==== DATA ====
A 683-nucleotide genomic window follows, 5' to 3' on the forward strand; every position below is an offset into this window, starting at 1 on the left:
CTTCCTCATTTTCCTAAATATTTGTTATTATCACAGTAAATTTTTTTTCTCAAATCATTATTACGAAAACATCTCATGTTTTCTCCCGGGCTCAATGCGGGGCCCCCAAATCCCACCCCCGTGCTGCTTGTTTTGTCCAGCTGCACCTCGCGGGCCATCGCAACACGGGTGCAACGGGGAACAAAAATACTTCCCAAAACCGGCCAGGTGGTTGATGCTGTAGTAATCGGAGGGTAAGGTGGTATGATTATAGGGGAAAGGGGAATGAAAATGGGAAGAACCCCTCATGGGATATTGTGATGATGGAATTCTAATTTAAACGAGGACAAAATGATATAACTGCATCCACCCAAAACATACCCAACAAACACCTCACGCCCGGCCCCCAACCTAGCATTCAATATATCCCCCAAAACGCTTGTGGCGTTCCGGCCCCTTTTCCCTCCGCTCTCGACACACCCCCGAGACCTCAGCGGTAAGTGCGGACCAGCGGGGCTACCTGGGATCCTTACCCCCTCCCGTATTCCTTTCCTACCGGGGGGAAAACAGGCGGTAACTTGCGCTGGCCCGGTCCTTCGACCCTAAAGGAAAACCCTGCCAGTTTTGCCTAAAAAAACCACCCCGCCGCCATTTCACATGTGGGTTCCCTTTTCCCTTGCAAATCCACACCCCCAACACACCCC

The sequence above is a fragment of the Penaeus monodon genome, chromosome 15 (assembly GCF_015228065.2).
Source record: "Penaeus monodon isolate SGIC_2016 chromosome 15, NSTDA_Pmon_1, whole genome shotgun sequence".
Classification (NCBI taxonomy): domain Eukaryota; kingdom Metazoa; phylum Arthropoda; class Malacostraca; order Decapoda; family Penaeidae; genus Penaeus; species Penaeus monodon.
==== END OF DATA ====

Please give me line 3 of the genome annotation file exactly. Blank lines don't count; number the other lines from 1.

The sequence above is a fragment of the Penaeus monodon genome, chromosome 15 (assembly GCF_015228065.2).